Cellar Dweller / Catacombs (Double Feature Blu-ray / Movie Review)

Once again, we get another 80s Double Feature from Scream Factory, and I really hope you’re not getting sick of them, as there will be plenty more in the future. Personally, I love these Double Features, as it allows us collectors / fans to get our hands on some really good “gems” of the horror years past. The only thing I wishing would be fixed on these discs, is the special features, as once again, this disc is severely lacking, with only a commentary for the movie Catacombs; the other movie, Cellar Dweller, arguably the better of the two on the disc, gets nothing. Anyway, even though the features lack, the video /audio quality make up for it, and you can’t forget about the movies themselves, which are equal parts bad and awesome. Let’s see if you agree by going deep down into the dark, after the jump of course…


RUN-TIME: 78 / 84 min
AUDIO: DTS-HD Master Audio 2.0


RELEASE DATE: July 14th, 2015


1987 / Color / Not Rated / New HD Transfer!

The promising career of a horror comic book artist ends in a fiery death when he confronts the bloody carnage of his own imagination in his studio. Years later, an ardent devotee of the artist’s work becomes a resident in his house, now an art academy, unaware that her imagination has revived the grotesque murderer of the past…and that she may be the next victim.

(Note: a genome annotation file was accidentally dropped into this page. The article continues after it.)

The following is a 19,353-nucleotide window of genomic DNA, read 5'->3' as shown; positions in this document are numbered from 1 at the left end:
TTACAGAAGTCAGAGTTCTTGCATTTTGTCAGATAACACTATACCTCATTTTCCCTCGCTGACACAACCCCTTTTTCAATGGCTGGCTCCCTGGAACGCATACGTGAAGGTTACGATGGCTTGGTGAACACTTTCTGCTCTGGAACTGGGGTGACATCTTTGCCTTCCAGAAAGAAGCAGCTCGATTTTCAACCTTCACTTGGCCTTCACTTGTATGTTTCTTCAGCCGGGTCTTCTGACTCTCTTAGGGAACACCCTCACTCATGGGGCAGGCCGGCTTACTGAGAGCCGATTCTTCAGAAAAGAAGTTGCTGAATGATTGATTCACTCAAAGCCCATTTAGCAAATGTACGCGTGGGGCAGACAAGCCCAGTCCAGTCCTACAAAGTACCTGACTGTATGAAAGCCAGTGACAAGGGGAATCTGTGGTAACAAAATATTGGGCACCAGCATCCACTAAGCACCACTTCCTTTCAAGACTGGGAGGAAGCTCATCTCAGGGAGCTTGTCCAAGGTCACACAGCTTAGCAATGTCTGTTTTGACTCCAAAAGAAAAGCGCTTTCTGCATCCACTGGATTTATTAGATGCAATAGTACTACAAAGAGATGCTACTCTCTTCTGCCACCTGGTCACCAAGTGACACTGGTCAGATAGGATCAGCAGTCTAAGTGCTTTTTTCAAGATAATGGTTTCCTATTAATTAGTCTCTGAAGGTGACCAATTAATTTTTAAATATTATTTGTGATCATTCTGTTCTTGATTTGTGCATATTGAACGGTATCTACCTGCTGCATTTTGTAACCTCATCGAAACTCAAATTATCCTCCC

1988 / Color / Rated R / New HD Transfer!

For over 400 years, the curse of the Abbey at San Pietro was kept a secret. Buried deep beneath the monastery lies the Beast of the Apocalypse. The power of evil is unleashed when an American priest and a beautiful young schoolteacher uncover the unholy terror of a diabolical spell cast centuries ago. Now, it will take the ultimate sacrifice to stop the curse that will not be denied.